• You don’t need much (if any) cash – Before my recent trip to Prague, I had read some tips that suggested I would need cash in the city. So I spent time when I got there searching for a local ATM so I could take out Czech koruna (Czech crowns). And then I never used any of it! Many businesses have gone contactless/credit-card-only, and I bought all my public transport tickets via the PID app.
  • Watch your stuff – As in any big city, you want to be vigilant about pickpockets in the most touristy areas of Prague. It’s really the only crime you need to worry about here. I recommend using a theft-proof bag (I like this purse and this backpack), not carrying more cash/cards than you need, and just being aware of your surroundings, especially in crowds and on public transit.
  • No, you don’t need to speak Czech – Fear not, my fellow English-only-speaking travelers. You can get by just fine in Prague with English. (Though it’s always nice to learn a few words in the local language; start with Hello, which is Ahoj in Czech, pronounced “Ahoy!”)

More time in Prague?

If you have more than 3 days in Prague, there are some excellent day trips from Prague you can take. Czechia is home to so many historic and beautiful cities and towns, and most are reachable within a couple hours at most from Prague.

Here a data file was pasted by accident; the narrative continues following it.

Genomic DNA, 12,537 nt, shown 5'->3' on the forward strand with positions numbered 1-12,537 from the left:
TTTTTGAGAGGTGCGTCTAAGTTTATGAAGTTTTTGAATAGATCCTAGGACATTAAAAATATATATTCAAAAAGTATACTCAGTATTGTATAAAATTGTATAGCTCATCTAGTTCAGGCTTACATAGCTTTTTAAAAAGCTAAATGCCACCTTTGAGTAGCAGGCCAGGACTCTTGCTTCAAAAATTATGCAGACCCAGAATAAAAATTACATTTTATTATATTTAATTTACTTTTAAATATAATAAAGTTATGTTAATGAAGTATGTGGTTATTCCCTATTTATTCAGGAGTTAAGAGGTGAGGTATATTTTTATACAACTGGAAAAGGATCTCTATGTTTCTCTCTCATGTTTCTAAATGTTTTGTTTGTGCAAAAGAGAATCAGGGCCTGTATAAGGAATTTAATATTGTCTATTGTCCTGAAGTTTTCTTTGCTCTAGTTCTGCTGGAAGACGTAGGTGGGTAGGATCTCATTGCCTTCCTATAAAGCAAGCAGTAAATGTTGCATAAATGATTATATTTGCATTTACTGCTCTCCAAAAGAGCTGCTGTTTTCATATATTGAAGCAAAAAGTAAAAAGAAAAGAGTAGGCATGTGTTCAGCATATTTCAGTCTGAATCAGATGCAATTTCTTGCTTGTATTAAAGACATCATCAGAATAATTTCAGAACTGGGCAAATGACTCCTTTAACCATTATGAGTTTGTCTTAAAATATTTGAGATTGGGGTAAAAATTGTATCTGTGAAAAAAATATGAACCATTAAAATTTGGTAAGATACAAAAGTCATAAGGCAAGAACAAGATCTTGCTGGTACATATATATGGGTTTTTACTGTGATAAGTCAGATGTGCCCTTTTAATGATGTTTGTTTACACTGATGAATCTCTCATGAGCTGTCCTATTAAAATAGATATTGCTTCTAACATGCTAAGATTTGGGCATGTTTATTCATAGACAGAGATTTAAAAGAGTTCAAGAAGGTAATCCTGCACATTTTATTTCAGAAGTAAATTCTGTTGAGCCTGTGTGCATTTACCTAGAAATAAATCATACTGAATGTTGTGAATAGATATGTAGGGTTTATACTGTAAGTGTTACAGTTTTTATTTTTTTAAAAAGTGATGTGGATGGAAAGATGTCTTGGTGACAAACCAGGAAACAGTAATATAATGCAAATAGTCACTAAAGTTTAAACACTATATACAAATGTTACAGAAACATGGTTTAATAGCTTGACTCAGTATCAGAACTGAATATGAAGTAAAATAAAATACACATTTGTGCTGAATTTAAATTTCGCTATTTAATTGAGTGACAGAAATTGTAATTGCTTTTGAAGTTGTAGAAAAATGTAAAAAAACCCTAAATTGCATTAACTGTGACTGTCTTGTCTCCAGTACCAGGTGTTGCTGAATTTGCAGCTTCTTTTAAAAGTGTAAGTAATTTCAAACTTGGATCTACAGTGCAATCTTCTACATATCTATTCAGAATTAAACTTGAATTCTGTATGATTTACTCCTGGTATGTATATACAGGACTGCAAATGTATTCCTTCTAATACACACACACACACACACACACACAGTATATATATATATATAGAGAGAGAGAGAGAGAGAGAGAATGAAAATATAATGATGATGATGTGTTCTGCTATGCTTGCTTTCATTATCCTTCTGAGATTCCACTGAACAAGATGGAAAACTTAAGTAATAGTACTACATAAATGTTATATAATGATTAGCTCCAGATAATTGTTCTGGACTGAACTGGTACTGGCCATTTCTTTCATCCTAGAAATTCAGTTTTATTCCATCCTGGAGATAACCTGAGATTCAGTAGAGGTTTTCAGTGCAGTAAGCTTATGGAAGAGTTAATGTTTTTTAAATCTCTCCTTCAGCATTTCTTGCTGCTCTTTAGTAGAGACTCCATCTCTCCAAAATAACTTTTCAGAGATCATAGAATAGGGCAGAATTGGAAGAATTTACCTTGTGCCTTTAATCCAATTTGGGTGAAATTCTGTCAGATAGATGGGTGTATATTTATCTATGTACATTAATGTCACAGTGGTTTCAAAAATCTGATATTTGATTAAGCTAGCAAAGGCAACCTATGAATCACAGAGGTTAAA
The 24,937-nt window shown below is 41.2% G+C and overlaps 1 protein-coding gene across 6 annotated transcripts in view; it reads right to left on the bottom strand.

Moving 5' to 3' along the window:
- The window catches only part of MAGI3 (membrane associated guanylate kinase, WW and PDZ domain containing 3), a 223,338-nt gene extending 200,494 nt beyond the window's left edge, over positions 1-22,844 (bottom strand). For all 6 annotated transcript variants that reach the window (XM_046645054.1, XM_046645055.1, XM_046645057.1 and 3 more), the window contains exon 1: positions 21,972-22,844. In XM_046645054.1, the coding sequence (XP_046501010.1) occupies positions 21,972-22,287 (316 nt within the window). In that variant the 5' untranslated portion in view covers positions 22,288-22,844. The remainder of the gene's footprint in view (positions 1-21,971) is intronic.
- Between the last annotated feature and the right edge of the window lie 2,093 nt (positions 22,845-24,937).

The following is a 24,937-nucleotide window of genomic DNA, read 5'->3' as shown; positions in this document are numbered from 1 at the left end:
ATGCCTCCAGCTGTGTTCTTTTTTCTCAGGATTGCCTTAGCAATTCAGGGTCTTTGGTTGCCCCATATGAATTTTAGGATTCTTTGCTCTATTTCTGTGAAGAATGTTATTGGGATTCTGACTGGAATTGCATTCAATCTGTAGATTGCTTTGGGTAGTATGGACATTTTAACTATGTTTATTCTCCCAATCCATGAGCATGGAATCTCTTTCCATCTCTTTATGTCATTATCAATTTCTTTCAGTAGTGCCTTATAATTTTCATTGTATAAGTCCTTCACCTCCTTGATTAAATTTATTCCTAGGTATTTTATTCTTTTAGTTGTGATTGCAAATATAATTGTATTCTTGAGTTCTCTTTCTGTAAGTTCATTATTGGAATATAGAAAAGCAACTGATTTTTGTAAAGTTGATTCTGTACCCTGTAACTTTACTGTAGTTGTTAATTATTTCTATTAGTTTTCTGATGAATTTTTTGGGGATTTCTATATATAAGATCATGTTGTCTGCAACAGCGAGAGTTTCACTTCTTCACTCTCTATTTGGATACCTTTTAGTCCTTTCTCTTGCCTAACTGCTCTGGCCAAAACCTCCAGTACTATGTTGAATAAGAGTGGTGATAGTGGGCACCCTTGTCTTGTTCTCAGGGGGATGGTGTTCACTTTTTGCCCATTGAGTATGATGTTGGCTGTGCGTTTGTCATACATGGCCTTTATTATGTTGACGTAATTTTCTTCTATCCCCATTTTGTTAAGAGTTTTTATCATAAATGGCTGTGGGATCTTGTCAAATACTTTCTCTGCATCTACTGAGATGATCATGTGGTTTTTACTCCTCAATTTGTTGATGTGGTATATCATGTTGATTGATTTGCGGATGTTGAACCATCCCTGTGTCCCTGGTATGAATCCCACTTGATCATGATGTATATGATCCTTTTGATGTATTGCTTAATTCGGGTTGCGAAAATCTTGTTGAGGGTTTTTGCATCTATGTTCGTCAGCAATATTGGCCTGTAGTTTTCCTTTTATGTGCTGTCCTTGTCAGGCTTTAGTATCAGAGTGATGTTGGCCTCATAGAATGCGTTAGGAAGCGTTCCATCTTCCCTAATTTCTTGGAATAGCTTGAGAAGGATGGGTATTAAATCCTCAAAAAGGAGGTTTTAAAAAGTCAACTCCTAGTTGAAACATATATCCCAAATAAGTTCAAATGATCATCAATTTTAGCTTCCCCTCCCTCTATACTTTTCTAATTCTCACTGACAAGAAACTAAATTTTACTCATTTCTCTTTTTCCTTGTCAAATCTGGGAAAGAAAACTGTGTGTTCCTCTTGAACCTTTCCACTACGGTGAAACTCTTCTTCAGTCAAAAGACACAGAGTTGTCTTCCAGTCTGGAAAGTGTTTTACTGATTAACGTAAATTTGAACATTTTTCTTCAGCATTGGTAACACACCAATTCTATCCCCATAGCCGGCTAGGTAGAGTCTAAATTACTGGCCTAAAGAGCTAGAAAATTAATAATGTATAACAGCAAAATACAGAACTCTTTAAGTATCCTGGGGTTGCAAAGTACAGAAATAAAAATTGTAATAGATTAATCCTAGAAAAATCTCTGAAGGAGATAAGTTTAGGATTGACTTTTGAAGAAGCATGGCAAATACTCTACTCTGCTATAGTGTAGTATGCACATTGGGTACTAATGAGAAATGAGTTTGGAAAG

Český Krumlov view
Český Krumlov is a great day trip from Prague

My top 3 day trips from Prague are:

  1. Day trip to Kutná Hora – Just a little over an hour from Prague by train, Kutná Hora is a beautiful town known for its churches. You can visit the Gothic Cathedral of St. Barbara, as well as the Sedlec Ossuary, which is decorated with human bones. (Or book a guided day tour here.)
  2. Day trip to Karlovy Vary – You can reach Karlovy Vary in about 2 hours by bus (going by bus is much faster than by train!) from Prague. Karlovy Vary is a popular spa town (and has been for hundreds of years), with thermal springs and very pretty architecture. (Or book a day tour here.)
  3. Day trip to Český Krumlov – This historic town on the Vltava River is incredibly charming and less than 3 hours from Prague by train. In Český Krumlov, you can visit the 13th-century castle, soak up the views of orange rooftops, and enjoy a drink at one of the many riverside terraces. (Or book a day tour here.)

Who’s ready to book a trip to Prague now? What would you most like to see/do there?